We need to check our vulvas and be aware of any changes

Sarah tells us her story of being repeatedly misdiagnosed for VIN and why she wants everyone to know their normal and check their vulva.

My first ever cervical screening test when I was 25 came back all clear, it was only on my second one, when I was now 28 that I was told I had high grade pre-cancerous cells.

It was a really worrying time for myself and my family as following the colposcopy I was also told that cancer couldn’t be completely ruled out. I was given LLETZ and had follow up colposcopies for some time. After these procedures I was still being told that I had low grade pre-cancerous cells but that it wasn’t a major cause for concern. Trusting the doctors, I just accepted that this was something that may always be there, and was just ‘one of those things’.

Fast forward to 2015, I was now 30 and having really bad itching, really bad, and consequently was given 6 months of thrush treatment. This wasn’t really doing much and I was itching myself to the point I would bleed. It was so uncomfortable. I was misdiagnosed with thrush several times and also referred to my local sexual health clinic for suspected warts. I found this really embarrassing and a little upsetting and ended up having to visit the clinic several times to try and get the suspected warts treated. It wasn’t until my 3rd visit that one of the doctors seeing me wasn’t happy with what she had seen and mentioned vulval intraepithelial neoplasia (VIN). VIN is changes to certain cells in the vulva, these changes aren’t cancerous, but could become a cancer at a later date.

I had never even heard of VIN, I am embarrassed to say I didn’t even know what part of ‘down there’ the vulva was!

The doctor immediately referred me to my local hospital, however my worrying got the better of me and I paid to see a Consultant privately and had biopsies taken with local anaesthetic, which found that I had VIN 2. Unfortunately my local hospital are unable to treat this so I was referred to Leicester hospital. In May 2017 I had laser treatment to remove the cells.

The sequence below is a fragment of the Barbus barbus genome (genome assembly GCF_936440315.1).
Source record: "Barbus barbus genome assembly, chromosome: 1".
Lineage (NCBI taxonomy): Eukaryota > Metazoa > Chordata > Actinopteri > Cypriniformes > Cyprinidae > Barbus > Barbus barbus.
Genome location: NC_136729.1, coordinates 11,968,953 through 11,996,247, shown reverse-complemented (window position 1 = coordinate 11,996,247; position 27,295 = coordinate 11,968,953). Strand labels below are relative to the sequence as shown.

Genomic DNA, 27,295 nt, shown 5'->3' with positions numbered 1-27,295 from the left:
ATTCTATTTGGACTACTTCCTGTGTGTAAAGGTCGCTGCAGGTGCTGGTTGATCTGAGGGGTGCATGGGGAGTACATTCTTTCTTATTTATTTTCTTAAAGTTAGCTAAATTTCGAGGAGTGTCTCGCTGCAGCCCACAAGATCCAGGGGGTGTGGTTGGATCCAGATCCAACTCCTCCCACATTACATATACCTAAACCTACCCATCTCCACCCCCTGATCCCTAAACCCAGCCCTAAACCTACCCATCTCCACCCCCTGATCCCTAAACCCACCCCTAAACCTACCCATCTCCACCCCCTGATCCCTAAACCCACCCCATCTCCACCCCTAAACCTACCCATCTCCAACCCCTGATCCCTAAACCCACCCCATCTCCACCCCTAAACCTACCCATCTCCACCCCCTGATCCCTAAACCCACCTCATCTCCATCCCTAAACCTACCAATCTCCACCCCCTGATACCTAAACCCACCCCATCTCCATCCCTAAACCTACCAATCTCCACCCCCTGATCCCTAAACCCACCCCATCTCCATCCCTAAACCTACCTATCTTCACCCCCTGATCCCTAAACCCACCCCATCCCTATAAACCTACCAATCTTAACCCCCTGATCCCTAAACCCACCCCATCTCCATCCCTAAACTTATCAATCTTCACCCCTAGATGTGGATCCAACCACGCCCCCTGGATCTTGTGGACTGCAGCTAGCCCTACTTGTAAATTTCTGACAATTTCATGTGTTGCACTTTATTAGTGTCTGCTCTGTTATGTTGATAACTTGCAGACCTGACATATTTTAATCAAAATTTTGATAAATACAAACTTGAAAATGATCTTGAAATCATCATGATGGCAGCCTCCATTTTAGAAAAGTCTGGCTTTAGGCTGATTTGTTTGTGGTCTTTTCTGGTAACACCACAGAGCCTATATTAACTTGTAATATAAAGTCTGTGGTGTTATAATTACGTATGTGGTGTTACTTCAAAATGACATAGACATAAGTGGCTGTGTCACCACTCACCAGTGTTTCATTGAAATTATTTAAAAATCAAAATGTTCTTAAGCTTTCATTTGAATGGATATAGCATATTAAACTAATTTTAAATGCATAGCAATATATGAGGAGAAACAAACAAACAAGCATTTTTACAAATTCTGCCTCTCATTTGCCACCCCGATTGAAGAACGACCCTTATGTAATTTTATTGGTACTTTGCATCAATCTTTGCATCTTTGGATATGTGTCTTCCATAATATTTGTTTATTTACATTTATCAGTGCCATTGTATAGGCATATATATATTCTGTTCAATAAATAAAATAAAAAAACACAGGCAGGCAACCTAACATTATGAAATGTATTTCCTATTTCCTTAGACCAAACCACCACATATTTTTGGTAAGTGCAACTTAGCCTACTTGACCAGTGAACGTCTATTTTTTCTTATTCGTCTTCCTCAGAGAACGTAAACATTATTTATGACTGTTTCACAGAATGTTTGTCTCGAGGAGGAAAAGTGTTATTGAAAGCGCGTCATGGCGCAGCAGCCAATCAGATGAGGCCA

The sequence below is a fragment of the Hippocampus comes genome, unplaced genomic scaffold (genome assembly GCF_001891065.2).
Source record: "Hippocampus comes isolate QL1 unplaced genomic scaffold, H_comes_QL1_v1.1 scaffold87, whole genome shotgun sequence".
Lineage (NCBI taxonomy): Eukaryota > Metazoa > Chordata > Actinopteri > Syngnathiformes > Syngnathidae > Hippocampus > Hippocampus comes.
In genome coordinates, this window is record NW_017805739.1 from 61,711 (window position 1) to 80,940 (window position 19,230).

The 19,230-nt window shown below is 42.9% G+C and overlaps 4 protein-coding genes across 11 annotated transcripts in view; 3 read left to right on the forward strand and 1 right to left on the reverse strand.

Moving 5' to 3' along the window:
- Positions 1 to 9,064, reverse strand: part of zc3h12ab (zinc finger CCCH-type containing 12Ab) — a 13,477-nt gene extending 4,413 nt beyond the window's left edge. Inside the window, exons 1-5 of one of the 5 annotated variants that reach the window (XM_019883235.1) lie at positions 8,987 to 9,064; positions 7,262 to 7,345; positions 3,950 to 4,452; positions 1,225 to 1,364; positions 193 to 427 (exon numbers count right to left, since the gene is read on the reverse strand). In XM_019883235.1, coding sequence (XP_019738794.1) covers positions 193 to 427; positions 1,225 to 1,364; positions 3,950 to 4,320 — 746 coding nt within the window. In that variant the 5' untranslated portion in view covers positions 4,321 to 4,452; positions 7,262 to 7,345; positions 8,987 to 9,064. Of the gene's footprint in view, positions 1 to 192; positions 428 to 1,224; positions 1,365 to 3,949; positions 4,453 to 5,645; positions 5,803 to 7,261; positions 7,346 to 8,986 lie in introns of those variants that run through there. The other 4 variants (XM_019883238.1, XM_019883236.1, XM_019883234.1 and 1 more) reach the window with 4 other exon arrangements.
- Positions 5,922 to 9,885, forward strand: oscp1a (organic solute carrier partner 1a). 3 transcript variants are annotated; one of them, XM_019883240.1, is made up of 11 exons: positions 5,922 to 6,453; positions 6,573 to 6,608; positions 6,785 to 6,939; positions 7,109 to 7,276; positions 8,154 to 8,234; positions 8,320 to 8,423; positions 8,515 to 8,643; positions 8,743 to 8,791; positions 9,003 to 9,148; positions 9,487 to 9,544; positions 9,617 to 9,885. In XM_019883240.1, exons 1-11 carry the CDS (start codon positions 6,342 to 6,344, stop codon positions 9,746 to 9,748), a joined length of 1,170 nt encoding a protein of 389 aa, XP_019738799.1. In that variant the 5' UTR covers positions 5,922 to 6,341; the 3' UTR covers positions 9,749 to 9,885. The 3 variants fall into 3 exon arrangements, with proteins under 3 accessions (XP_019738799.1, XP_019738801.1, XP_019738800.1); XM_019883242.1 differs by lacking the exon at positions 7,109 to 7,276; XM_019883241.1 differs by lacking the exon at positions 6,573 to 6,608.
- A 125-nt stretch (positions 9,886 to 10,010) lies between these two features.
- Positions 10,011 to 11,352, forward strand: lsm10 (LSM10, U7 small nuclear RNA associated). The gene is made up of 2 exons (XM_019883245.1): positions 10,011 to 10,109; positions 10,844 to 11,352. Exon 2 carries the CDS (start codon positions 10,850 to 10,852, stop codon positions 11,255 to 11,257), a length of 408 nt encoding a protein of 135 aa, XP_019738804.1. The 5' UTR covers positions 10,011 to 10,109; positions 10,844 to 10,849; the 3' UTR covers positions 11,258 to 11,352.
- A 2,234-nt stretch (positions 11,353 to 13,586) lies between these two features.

Amazingly, since then I’ve had the great news that my last 2 cervical screening tests were clear and I have been referred back to 3 year smear tests however the VIN has come back in other areas and last week I had further biopsies and laser under general anaesthetic for suspected VIN 1/2 but I am awaiting confirmation on this.

I want younger ladies like myself to be aware of any changes to the vulva. Everything I read following my diagnosis states that it’s mostly women of a certain age (50+) that have VIN which in my case isn’t true. Initially reading this made me feel quite alone but after speaking with other ladies it doesn’t seem to necessarily be the case. I asked my consultant why it’s so ‘rare’ and her response was that it’s down to research and awareness. She said that they are now implementing something where ladies who have been unresponsive to treatment for genital warts are referred for potentially having VIN.

We are repeatedly and rightly told by the media to always go for our cervical screening test but what we aren’t told enough is to check our vulva and be aware of changes. Even my own GP never considered VIN and we need better education and awareness on this.

I’m thankful that I knew something wasn’t quite right with myself but also disappointed that I was constantly treated for thrush and warts when the problem was a little more serious than that.

I just hate that this seems to be such a taboo subject when women are dying of vulva cancer and repeatedly being misdiagnosed with other various conditions. I am really passionate about this and want to spread the word about my experience in the hope that it can help someone else.

Click here for more information on VIN and vulval cancer

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